Interview Prep - What’s your why? #TheBusinessofWork

Photo by LinkedIn Sales Navigator on Unsplash

I get a lot of requests for interview tips via LinkedIn. It’s usually from early in career folks interested in technology. Either through mock interviews, or coffee chats — I notice the same issues. Everyone wants to work in tech, but no one wants to work in tech. Let me explain: many job seekers and career switchers like the idea of working at a unicorn pre-IPO startup or a megalithic tech giant, BUT few can actually break down how they intend to add value.

Before I dive into the actual pointers, let’s level on one thing. Tech companies, like any other company, exist to make money, not to serve green juice. Once you look beyond the perks and hip decor, and peel back the DISRUPTION, you will need to be clear on how you will assist with their financial goals. Just being an avid user of the product or having a fancy degree alone will not do it, because the other candidates will likely have this in common. So then, how do you demonstrate enthusiasm and value add? It comes down to two things. Once all the technical and behavioral aspects of the interview are complete, you need to be able to state what you intend to gain AND what you will bring to the firm. If asked why do you want to work here? what excites you about X company? why should we hire you? — these are all opportunities to share what you intend to bring/gain from your time in the role/company.

Think of it as ‘Giving your Take’. Imagine you are on a basketball team and you are passionate about winning a championship, but are late to practice, do not encourage your teammates, and never attend bonding activities. That is what candidates sound like when they say they want to grow as a leader or deepen their expertise without stating the steps they plan on taking. Whatever you hope to gain out of a career experience, you have to be willing to give all of it, with interest even.

DON’T harp on and on about how X company’s product/leadership are amazing and you want to work with them so bad.

DON’T flaunt your credentials as though they alone will let you in. There are people who are willing to do the same job for less and without hubris.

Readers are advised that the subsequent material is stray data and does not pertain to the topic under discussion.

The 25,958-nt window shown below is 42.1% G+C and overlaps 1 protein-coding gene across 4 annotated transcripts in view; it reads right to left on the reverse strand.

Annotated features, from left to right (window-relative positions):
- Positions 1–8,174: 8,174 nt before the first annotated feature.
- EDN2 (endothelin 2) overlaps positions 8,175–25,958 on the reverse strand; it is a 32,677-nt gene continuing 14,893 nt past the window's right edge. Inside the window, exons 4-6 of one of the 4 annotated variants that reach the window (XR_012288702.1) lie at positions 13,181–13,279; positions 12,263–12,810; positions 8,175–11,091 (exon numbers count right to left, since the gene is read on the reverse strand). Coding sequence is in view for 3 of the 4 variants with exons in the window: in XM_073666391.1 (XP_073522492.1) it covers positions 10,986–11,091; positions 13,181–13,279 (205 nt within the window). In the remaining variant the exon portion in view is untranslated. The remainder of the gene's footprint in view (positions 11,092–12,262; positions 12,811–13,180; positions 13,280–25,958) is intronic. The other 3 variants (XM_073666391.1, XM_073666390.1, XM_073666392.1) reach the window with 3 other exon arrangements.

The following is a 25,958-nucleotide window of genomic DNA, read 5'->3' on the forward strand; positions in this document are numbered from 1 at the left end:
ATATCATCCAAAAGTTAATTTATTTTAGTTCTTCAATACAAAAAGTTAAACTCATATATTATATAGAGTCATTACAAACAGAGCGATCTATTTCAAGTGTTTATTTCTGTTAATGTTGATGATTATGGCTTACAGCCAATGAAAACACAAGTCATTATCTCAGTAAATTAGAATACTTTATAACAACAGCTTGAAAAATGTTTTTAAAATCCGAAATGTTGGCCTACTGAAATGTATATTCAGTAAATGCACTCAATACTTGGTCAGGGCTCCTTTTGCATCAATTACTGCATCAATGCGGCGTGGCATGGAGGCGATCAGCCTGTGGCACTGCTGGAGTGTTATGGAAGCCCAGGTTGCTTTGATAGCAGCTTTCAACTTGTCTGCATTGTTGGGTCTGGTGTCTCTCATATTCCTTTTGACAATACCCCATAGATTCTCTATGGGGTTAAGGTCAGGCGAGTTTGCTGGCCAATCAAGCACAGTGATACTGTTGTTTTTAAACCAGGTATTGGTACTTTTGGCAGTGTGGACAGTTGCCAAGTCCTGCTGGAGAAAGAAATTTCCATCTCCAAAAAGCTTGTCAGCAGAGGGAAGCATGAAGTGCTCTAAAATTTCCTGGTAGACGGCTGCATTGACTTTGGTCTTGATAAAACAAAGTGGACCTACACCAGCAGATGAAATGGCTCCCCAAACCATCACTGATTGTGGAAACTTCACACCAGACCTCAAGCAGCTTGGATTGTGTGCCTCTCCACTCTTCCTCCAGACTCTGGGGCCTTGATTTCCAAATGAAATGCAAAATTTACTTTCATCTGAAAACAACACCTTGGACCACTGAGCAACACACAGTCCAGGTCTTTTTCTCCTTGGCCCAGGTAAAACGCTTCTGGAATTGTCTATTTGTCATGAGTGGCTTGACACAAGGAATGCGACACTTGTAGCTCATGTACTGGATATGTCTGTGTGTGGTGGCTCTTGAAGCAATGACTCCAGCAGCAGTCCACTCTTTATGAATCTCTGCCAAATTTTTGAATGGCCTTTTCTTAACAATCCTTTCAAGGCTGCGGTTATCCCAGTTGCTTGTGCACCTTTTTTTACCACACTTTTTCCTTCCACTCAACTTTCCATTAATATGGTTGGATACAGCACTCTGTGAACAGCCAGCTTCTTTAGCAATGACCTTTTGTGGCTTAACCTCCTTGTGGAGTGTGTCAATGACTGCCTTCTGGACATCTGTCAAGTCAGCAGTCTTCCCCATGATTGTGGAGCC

DON’T list generic company attributes (multi-national, publicly traded, innovative, largest, etc) that anyone can state as they are facts.

DON’T recite a list of demands for what you hope to gain without them being backed by how you will actually develop those areas.

DO research the company and reflect on how they add value. Hiring managers go bananas over candidates that have internalized their org’s goals as it signals they will not treat the role as just a job.

DO be specific and genuine on what attracts you to the role at the company and how you intend to take it to the next level

DO be prepared to be even MORE detailed for interviews with early stage startups, who can be less predictable and far more selective

DO take a structured approach by distilling your sentiments into 2–4 sentences that build off of one another. The worst thing is to contradict yourself within a response.

So, if I were interviewing for a position as a Marketing Manager, and was asked why I was interested in a real estate startup — I’d use the question as an opportunity to my “Give my Take”.

DON’T response: “Your company is a leader in real estate and growing daily. I actually found my apartment on your website. I hope to eventually lead a team, growing as a marketing leader across the entire industry. With my direction, we can do exciting things together”

DO response: “Research shows that home ownership can be a key determinant in household wealth. By leveraging your rigorous analytics and partnering with the sales team, I can plan thoughtful marketing activations that match home buyers with homes that meet their specific familial needs, guaranteeing that they remain at that address for the long run and generating more consistent returns for our lending partners. That way we can grow our service into the community builder we seek to be, while also adding another discipline to our marketing machine.”

Put yourself in the hiring team’s shoes — who would you rather have brainstorming session with, partner on a project with, or get feedback from? Most likely from the DO candidate.

Interviewing is a skill, the more you practice the more instinctive it should become. Also, the farther you advance in your career the more time you’ll spend thinking and strategizing about the same things you discuss during an interview. But like everything else, you have to start somewhere to get anywhere.

Product & Growth at Microsoft; Twitter, LinkedIn, MIT alumna; #LocalPoint Founder; Free career advice via #TheBusinessofWork

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